Silk Road brings modern Thai food trend to Manila

By Vladimir Bunoan,

Posted at Feb 26 2014 09:28 PM | Updated as of Feb 27 2014 07:15 PM

The elegant interiors of Silk Road. Photo by Vladimir Bunoan for

MANILA – Curious about Nahm, which has just been named best restaurant in Asia? Then head to Silk Road, a modern Thai restaurant at the Bonifacio Global City, which was inspired by Australian-born chef David Thompson’s acclaimed Bangkok restaurant.

In coming up with the concept for Silk Road, Chef Cecille Chang admitted that she was influenced by Nahm, which is located at the Metropolitan Hotel. Thompson opened the original Nahm in London – the first restaurant specializing in Thai cuisine to be given a Michelin star – before taking the concept to the Thai capital.

Chang also mentioned Long Table, which has been hailed as the world's first "destination Thai restaurant," and Sra Bua at Bangkok’s Kempinski Hotel, which is also among the top 50 restaurants in Asia.

“I want to put Thai dining at a higher level,” she told “In Bangkok, the trend is very modern. What I’m serving here is like the food of David Thompson of the Metropolitan Hotel, Sra Bua in Kempinski Hotel and the Long Table. What I’m offering here is what they’re introducing also in Bangkok -- modern Thai dining.”

“It’s amazing,” she said of Thompson’s cooking. “Bilib ako sa mga chefs like that and that has inspired me to do the same.”

In modern Thai cooking, chefs “push the boundaries of form, texture and temperature” while maintaining the “familiar flavors of traditional dishes,” the Kempinski Hotel said of its restaurant Sra Bua. Another hallmark of this trend is “beautifully composed food presentation.”

Chang’s food at Silk Road certainly has these qualities, particularly the presentation part, starting with the restaurant’s stylish interiors, with violet-upholstered seats, a striking staircase that leads to the second-floor private rooms and Oriental hanging lamps.

Silk Road’s Pad Thai. Photo by Vladimir Bunoan for

The dishes are gorgeously plated, highlighting the vibrant colors of the ingredients. Take the popular Pad Thai noodles, which arrived in the table with the rice noodles, pork, shrimps, egg and bean sprouts carefully wrapped in a delicate egg basket.

Mieng Kham. Photo by Vladimir Bunoan for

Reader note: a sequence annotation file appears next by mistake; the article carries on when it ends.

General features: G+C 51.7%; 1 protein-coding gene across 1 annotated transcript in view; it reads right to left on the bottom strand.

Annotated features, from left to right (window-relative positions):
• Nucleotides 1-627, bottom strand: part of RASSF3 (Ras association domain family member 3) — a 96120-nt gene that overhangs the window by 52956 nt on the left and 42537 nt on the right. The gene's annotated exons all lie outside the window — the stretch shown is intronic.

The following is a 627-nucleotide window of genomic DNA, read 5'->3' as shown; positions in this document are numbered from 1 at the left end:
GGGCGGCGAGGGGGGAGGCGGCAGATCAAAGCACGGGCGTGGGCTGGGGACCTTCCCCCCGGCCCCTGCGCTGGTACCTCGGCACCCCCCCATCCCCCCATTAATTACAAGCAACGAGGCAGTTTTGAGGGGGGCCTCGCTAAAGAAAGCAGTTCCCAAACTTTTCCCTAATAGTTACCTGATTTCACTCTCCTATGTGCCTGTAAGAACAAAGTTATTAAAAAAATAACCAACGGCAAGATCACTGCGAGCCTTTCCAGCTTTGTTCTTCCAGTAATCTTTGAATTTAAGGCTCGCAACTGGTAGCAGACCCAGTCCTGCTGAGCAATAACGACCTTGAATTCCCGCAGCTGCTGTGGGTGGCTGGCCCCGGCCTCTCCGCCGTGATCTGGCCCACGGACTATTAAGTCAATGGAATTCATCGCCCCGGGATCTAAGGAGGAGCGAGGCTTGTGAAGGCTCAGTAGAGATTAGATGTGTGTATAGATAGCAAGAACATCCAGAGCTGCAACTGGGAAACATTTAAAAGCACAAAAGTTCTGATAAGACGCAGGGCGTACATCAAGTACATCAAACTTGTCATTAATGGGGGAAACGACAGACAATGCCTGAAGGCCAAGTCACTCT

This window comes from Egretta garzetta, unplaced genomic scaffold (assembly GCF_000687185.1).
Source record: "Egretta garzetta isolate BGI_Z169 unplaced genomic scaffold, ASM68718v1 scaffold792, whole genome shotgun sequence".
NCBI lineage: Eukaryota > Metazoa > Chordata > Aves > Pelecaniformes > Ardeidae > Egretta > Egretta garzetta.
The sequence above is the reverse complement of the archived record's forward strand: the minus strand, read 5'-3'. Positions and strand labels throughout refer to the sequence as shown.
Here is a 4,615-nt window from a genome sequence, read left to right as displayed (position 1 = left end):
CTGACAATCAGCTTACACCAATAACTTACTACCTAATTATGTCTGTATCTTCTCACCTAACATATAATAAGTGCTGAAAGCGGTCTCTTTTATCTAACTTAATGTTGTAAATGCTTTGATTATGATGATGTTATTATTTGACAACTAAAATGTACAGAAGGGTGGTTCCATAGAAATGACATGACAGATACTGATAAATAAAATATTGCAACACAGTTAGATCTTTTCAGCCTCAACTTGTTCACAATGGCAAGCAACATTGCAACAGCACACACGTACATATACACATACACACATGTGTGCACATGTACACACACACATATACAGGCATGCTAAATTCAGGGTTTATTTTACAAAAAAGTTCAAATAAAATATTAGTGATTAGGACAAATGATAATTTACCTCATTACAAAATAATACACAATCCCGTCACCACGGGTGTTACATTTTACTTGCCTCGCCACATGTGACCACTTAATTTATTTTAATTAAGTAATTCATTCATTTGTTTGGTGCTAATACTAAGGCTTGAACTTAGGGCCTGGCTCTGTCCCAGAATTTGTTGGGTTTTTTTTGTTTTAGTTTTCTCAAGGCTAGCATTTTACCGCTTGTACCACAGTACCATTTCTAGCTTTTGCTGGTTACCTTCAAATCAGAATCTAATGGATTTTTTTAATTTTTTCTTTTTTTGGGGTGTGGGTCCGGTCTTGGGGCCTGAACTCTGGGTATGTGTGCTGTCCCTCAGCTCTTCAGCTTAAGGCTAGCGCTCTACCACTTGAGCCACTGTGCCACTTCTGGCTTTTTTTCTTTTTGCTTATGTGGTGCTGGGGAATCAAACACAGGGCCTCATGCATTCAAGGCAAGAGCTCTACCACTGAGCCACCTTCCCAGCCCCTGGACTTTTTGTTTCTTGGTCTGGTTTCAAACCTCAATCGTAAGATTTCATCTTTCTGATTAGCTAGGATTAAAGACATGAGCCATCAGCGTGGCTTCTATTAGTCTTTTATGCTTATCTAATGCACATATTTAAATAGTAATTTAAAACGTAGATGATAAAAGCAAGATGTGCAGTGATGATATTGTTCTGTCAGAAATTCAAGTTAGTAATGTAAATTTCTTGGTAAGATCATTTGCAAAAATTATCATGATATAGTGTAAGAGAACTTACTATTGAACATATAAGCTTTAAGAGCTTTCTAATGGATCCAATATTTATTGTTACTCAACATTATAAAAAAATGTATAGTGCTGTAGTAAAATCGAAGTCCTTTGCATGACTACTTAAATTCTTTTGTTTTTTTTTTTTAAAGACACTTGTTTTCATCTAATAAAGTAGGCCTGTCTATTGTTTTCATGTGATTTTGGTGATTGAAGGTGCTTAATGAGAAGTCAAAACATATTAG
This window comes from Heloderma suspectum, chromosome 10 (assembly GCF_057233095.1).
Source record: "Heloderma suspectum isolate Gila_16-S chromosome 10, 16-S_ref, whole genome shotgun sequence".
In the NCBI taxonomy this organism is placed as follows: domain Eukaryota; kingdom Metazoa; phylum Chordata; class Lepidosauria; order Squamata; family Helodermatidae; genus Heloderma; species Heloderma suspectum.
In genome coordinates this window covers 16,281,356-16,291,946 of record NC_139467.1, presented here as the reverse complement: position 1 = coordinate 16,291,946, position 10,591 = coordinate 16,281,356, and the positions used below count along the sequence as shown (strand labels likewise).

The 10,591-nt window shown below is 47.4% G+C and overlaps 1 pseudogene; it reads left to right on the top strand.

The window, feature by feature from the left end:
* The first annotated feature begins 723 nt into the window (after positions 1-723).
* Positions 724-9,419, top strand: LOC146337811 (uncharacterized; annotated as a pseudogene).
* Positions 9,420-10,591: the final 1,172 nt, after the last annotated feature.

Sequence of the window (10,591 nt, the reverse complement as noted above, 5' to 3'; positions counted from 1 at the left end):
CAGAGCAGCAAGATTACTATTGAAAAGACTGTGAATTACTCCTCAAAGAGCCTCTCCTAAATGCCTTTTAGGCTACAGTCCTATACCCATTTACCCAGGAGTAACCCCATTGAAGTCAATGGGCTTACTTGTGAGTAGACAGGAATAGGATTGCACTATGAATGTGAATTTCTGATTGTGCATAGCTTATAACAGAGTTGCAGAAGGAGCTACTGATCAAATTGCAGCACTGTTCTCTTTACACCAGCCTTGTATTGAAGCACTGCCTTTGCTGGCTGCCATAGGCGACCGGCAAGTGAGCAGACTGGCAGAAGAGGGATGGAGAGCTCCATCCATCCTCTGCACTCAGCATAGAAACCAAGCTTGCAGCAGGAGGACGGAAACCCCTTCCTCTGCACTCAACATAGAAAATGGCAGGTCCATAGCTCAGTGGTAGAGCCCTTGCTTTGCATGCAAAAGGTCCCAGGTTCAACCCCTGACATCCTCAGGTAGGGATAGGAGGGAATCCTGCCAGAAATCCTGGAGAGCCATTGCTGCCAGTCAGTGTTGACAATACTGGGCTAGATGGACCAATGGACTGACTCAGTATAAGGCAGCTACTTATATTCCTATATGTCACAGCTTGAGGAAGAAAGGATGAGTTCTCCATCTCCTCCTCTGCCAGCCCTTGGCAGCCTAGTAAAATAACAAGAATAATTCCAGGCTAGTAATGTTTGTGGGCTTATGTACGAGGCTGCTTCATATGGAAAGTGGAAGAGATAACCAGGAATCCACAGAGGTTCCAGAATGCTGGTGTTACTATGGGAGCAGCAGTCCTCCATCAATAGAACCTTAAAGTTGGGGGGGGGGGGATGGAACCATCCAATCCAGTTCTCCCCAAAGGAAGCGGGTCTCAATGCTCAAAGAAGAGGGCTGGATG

Or the traditional Thai appetizer Mieng Kham, which looks like an amuse bouche of minced peanuts, shallots, chili, shrimp, garlic lime and ginger wrapped in betel leaves and daintily placed inside a white ceramic cup. Not only does this dish look very photogenic, it is literally an explosion of flavors on the mouth as you start chewing it.

“This is traditional Thai but the way I present it, it’s very modern,” Chang explained. “And I always like to play with my food.”

Chang took a year-long culinary training in Thailand in before opening Silk Road.

“When I came back, that’s when I decided to make my own innovation because most of the Thai restaurants here in the Philippines are offering traditional pa,” she said, stressing that Silk Road is not a franchise. “This is originally mine.”

Although Silk Road serves popular Thai dishes like the Pad Thai, as well as Tom Yum soups, prawn cakes and crispy tilapia, Chang said she also offers items that can’t be found in other Thai restaurants in the metro.

Thai Ravioli. Photo by Vladimir Bunoan for

One such dish is the Thai ravioli, an appetizer of sesame beef and shiitake mushrooms in freshly made steamed rice wrapper, one of the must-try dishes here. Chang explained that this dish takes its inspiration from the Vietnamese spring roll.

“I just used the concept of the wrapper but the inside is very Thai,” she said. “When I’m creating something, a particular dish, I always make sure that the 4 s’s of Thai cooking -- the sweet, saltiness, the sour and the spice -- is always present. That’s Thai.”

Chang also introduces Western ingredients to Thai dining, such as pan-fried foie gras. “I serve it with a kaffir tamarind puree that’s very Thai,” he said of the Foie Gras Makham. “The marriage of taste is still there even if I’m using Western ingredients.”

Lamb Shank Massaman. Photo by Vladimir Bunoan for

We tried Chang’s slow-cooked Lamb Shank Massaman, which is served with crispy noodles and sweet potato chips. The unique touch here comes in the curry flavors and herbs, giving the dish a very earthy, almost Middle Eastern flavor. Chang pointed out that Thailand also boasts of a Muslim cultural influence, which explains why the curry isn’t of the Thai green or red curry variety that Filipino diners are more familiar with. Despite the “exotic” quality of the dish, lamb lovers will certainly love this dish.

Siamese Pork Belly. Photo by Vladimir Bunoan for

Another star in Silk Road’s menu is the Siamese Pork Belly. Seeing this literally smoking dish arrive at the table is enough to make you salivate. On the mouth, the pork was oh-so-tender and oozing with sweet-ish flavors thanks to some caramel, cinnamon and the Thai Mekhong whiskey made from sugar cane.

The desserts included the traditional Takhoo Thai, tapioca pearl pudding topped with coconut custard served in small cups (instead of the usual banana leaf cups); and the elaborately presented Silk Nest, which is a scoop of refreshing coconut ice cream presented in a nest of taro and sweet potato strips.

Silk Nest. Photo by Vladimir Bunoan for

Just like the Bangkok restaurants that inspired it, Silk Road is already making its mark on local foodies who are always on the lookout for something different. Chang’s take on modern Thai cuisine certainly looks trendy but solidly grounded on Thailand’s complex and well-loved culinary traditions.

Silk Road Thai Bistro
Net Quad Corporate Center
4th Ave. cor. 31st St.,
Bonifacio Global City, Taguig